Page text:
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The Definitive London Travel Guide

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With a population of just under eight million, London is Europe's
largest city, spreading across an area of more than 620 square
miles from its core on the River Thames. Ethnically it's also
Europe's most diverse metropolis: around two hundred
languages are spoken within its confines, and more than thirty
percent of the population is made up of first, second- and third-
generation immigrants. Despite Scottish, Welsh and Northern
Irish devolution, London still dominates the national horizon, too:
this is where the country's news and money are made, it's where
the central government resides and, as far as its inhabitants are
concerned, provincial life begins beyond the circuit of the city's
orbital motorway. Londoners' sense of superiority causes
enormous resentment in the regions, yet it's undeniable that the
capital has a unique aura of excitement and success - in most
walks of British life, if you want to get on you've got to do it in
London.
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For the visitor, too, London is a thrilling place - and since the
beginning of the new millennium, the city has also been
overtaken by an exceptionally buoyant mood. Thanks to the
lottery and millennium-oriented funding frenzy of the last few
years, virtually every one of London's world-class museums,
galleries and institutions has been reinvented, from the Royal
Opera House to the British Museum. With the completion of the
Tate Modern and the London Eye, the city can now boast the
world's largest modern art gallery and Ferris wheel; there's also
a new tube extension and the first new bridge to cross the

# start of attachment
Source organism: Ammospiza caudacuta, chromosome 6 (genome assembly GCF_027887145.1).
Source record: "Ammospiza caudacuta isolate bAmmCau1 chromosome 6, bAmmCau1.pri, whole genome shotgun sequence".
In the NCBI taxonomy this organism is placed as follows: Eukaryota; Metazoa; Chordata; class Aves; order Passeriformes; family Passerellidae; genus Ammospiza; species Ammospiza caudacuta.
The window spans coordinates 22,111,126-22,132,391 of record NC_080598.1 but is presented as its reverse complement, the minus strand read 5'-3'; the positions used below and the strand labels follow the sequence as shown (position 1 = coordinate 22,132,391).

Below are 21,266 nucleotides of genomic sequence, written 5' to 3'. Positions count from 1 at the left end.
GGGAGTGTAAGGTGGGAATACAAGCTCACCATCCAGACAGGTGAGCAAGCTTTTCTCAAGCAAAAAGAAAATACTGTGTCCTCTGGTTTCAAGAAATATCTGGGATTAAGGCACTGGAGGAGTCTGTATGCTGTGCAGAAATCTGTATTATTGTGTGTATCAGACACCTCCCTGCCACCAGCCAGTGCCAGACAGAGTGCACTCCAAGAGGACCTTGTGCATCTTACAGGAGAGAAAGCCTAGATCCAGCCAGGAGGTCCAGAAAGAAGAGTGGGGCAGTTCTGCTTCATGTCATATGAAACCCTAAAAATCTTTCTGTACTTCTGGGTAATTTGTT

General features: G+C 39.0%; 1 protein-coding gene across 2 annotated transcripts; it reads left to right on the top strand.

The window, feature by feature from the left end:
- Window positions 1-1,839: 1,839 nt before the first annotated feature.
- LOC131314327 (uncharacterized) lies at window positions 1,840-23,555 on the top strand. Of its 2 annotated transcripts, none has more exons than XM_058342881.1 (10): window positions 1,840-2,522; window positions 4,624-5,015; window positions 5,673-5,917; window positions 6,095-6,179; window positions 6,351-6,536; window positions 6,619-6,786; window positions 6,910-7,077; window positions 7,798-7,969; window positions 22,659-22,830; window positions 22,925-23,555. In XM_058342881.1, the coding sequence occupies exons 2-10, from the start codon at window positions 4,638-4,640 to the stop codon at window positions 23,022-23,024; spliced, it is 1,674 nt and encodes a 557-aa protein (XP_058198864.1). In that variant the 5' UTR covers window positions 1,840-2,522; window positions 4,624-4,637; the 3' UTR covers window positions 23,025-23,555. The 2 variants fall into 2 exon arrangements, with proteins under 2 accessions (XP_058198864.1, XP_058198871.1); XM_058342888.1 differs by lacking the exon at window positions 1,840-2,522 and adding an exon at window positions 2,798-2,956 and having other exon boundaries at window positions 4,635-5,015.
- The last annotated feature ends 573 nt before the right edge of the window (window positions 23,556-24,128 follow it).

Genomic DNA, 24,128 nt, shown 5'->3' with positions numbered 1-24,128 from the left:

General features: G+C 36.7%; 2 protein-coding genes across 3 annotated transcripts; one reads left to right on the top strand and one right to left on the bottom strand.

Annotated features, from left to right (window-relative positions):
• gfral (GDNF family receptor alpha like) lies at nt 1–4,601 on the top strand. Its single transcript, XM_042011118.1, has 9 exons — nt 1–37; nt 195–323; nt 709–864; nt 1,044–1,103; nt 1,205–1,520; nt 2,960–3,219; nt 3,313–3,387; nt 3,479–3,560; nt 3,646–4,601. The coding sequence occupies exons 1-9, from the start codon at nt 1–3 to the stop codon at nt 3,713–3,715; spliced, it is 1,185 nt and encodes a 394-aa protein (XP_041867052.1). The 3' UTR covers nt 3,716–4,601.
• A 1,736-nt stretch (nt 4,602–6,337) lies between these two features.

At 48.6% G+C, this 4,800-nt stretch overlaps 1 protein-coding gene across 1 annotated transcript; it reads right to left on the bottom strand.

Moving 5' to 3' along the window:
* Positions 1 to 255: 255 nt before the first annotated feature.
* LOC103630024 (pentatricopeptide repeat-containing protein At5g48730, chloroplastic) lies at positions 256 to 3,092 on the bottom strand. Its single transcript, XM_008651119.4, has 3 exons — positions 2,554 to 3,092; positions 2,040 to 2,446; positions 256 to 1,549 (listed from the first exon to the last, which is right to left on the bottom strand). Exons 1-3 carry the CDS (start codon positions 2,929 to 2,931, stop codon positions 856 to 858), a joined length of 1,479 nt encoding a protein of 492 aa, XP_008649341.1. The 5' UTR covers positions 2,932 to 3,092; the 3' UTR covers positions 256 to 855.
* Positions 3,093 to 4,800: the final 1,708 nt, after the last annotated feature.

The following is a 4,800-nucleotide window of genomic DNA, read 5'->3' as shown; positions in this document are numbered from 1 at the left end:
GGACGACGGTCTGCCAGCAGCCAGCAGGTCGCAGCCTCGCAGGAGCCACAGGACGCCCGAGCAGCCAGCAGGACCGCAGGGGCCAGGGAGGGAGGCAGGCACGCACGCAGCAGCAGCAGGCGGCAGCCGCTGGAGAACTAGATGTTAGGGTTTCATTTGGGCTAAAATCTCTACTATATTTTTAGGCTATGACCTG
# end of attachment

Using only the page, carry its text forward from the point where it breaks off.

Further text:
Thames for over a hundred years. And after sixteen years of
being the only major city in the world not to have its own
governing body, London finally has its own elected mayor and
assembly.
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In the meantime, London's traditional sights - Big Ben,
Westminster Abbey, Buckingham Palace, St Paul's Cathedral
and the Tower of London - continue to draw in millions of
tourists every year. Monuments from the capital's more glorious
past are everywhere to be seen, from medieval banqueting halls
and the great churches of Sir Christopher Wren to the eclectic
Victorian architecture of the triumphalist British Empire. There is
also much enjoyment to be had from the city's quiet Georgian
squares, the narrow alleyways of the City of London, the
riverside walks, and the quirks of what is still identifiably a
collection of villages. And even London's traffic pollution - one of
its worst problems - is offset by surprisingly large expanses of
greenery: Hyde Park, Green Park and St James's Park are all
within a few minutes' walk of the West End, while, further afield,
you can enjoy the more expansive parklands of Hampstead
Heath and Richmond Park.
 
 
 
 
 
 
 
 
 
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